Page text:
Hilary term has been busy for Border Criminologies. We have organized and participated in events in the UK and abroad, and our research team has been involved in ongoing fieldwork in a number of European countries. 

This term, as part of the Informal Seminar Series, we hosted Luke de Norohna and Andrew Crosby, who presented on their doctoral research and fieldwork. Luke’s research focuses on the lives of men who have been deported to Jamaica as well as their family and friends who remain in Britain, while Andrew explores the daily work practices of staff in Belgian immigration detention centres. Mary Bosworth has presented on her research in British immigration detention centres at a public lecture in Brussels, hosted by VUB, as well as at the Pitt Rivers Museum in Oxford, with Khadija Carroll.

Our members have produced a number of scholarly outputs, many of which have appeared on the open access SSRN paper series on our website. Of particular note, Border Criminologies member Ines Hasselberg’s book, 'Enduring Uncertainty: Deportation, Punishment and Everyday Life' won Berghahn Books the PROSE Award in Anthropology. The PROSE Awards annually recognize the very best in professional and scholarly publishing by bringing attention to distinguished books, journals, and electronic content in 53 categories.

In May 2016, Mary Bosworth was awarded an ESRC Impact Acceleration Accounts grant to host Dr Hindpal Singh Bhui (Her Majesty’s Inspectorate of Prisons) as a knowledge exchange fellow at the Centre for Criminology and work together on understanding the current and future challenges of immigration detention. The project mainly involved comparative research on National Preventive Mechanisms (NPMs) in countries that have had experience of large numbers of migrants to understand how they operate, the difficulties they face and their impact on achieving change in detention. The research team conducted visits to Turkey, Greece and Hungary to meet with the respective NPMs and stakeholders, as well as visit a number of immigration detention centres on different sites and speak with detainees. The team will produce a briefing report and organise a workshop in Oxford next year to bring together representatives from all the countries and present results.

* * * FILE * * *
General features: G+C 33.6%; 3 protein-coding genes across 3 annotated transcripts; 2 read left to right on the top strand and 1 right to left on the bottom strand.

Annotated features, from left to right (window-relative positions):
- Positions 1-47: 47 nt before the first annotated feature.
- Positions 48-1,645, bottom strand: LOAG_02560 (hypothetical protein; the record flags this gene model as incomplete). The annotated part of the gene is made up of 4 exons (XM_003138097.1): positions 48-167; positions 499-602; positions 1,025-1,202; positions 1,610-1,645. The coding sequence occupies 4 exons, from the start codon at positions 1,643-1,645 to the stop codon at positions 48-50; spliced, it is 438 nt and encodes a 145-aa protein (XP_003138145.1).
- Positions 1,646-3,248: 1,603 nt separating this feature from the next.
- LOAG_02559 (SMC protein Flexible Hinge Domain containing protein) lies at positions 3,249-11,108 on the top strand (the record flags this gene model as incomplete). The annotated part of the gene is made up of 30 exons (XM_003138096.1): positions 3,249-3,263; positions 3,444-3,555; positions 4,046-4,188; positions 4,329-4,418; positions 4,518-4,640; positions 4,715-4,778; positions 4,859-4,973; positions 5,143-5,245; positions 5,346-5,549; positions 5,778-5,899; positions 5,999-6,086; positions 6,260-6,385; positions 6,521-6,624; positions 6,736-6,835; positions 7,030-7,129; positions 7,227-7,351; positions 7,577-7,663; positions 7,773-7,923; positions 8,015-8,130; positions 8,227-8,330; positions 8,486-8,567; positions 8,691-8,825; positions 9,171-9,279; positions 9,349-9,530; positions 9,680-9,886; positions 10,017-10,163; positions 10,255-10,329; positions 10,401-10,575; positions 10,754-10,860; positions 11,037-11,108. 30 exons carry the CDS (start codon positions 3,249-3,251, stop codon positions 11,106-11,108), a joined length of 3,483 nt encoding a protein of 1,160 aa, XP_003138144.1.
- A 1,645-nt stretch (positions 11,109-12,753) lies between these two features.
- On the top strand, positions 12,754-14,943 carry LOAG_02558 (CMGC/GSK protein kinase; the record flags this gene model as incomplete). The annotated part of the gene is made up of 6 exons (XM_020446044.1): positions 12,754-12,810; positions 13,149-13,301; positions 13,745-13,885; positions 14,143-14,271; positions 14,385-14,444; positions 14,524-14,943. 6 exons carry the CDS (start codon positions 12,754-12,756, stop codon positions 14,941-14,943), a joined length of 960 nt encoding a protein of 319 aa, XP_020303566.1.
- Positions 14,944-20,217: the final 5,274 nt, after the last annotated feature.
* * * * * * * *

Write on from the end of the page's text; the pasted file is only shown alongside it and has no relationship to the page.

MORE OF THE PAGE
As part of our commitment to outreach, Border Criminologies has recently launched a new initiative: An NGO Reports Series. This series provides an opportunity to enhance the visibility and dissemination of reports written by NGOs on matters related to migration, border control and detention and will complement the existing Criminal Justice, Borders & Citizenship Research Paper Series (CJBC), which includes publishes academic work on the intersections between criminal justice and migration control. The series is open to all related NGOs from around the world, who wish to disseminate their findings to a wider audience. Submit your report to bordercrim@law.ox.ac.uk. For more information, please contact Andriani Fili (andriani.fili@crim.ox.ac.uk).  

The Border Criminologies blog is a particularly important feature of outreach, showcasing original research from around the world, first-hand accounts of border control, and book reviews. In Hilary term we run more than 35 posts, including a special series on writing and researching in difficult times and a themed legal series focusing on legal issues concerning migration and its control, which started by looking at the situation of unaccompanied children in Europe and beyond. We reached readers in more than 100 countries. In addition to the blog, our Twitter account @bordercrim continues to grow with more than 150 new followers every month and to be influential with hundreds of engagements per month. In February  (6-10), as part of our Guest Twitter Project, we welcomed our third guest, Teresa Piacentini, who shared her work, ideas, opinions and news from around the world. If you are interested in participating in this project please contact Andriani Fili (andriani.fili@crim.ox.ac.uk).